Self-Motivation
David Goggins
Former Navy Seal
Career Development
Bryan Cranston
Actor
Critical Thinking
Liv Boeree
International Poker Champion
Emotional Intelligence
Amaryllis Fox
Former CIA Clandestine Operative
Management
Chris Hadfield
Retired Canadian Astronaut & Author
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Childhood sleeping problems may signal mental disorders later in life

Chronic irregular sleep in children was associated with psychotic experiences in adolescence, according to a recent study out of the University of Birmingham's School of Psychology.

  • We spend 40 percent of our childhoods asleep, a time for cognitive growth and development.
  • A recent study found an association between irregular sleep patterns in childhood and either psychotic experiences or borderline personality disorder during teenage years.
  • The researchers hope their findings can help identify at-risk youth to improve early intervention.
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    Women who go to church have more kids—and more help

    Want help raising your kids? Spend more time at church, says new study.

    Pixabay
    • Religious people tend to have more children than secular people, but why remains unknown.
    • A new study suggests that the social circles provided by regular church going make raising kids easier.
    • Conversely, having a large secular social group made women less likely to have children.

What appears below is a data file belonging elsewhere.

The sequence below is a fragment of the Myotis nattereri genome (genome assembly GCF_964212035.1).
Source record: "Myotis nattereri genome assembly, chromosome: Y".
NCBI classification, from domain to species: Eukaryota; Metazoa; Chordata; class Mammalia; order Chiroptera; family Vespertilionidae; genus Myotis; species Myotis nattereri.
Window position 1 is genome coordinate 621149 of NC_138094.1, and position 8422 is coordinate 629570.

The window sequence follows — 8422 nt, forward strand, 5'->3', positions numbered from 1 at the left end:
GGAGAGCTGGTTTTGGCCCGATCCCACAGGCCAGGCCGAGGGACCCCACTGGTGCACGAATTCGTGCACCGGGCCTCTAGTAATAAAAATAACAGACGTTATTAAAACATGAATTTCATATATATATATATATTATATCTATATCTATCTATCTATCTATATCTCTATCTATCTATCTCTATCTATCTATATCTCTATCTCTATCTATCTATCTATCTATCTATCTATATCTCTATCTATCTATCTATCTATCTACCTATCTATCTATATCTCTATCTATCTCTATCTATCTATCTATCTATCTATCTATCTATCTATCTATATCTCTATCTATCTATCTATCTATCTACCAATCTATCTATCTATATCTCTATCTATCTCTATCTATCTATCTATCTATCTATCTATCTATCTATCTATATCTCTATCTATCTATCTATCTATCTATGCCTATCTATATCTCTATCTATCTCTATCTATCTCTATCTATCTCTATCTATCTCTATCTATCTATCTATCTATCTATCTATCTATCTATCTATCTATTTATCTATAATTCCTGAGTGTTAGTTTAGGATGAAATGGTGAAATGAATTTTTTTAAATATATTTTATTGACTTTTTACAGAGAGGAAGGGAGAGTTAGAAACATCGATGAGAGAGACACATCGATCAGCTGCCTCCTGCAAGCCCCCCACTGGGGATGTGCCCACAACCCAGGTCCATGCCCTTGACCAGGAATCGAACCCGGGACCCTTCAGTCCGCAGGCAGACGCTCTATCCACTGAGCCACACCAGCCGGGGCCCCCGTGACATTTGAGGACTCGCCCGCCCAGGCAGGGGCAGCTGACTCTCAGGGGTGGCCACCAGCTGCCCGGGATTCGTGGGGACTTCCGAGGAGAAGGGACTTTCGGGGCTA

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    Education vs. learning: How semantics can trigger a mind shift

    The word "learning" opens up space for more people, places, and ideas.

    • The terms 'education' and 'learning' are often used interchangeably, but there is a cultural connotation to the former that can be limiting. Education naturally links to schooling, which is only one form of learning.
    • Gregg Behr, founder and co-chair of Remake Learning, believes that this small word shift opens up the possibilities in terms of how and where learning can happen. It also becomes a more inclusive practice, welcoming in a larger, more diverse group of thinkers.
    • Post-COVID, the way we think about what learning looks like will inevitably change, so it's crucial to adjust and begin building the necessary support systems today.
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    How Hemingway felt about fatherhood

    Parenting could be a distraction from what mattered most to him: his writing.

    Ernest Hemingway Holding His Son 1927 (Wikimedia Commons)

    Ernest Hemingway was affectionately called “Papa," but what kind of dad was he?

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    Changing the way we grade students could trigger a wave of innovation

    How students apply what they've learned is more important than a letter or number grade.

    • Schools are places where learning happens, but how much of what students learn there matters? "Almost all of our learning happens through experience and very little of it actually happens in these kinds of organized, contrived, constrained environments," argues Will Richardson, co-founder of The Big Questions Institute and one of the world's leading edupreneurs.
    • There is a shift starting, Richardson says, in terms of how we look at grading and assessments and how they have traditionally dictated students' futures. Consortiums like Mastery.com are pushing back on the idea that what students know can be reflected in numbers and letter grades.
    • One of the crucial steps in changing how things are done is first changing the narratives. Students should be assessed on how they can apply what they've learned, not scored based on what they know.
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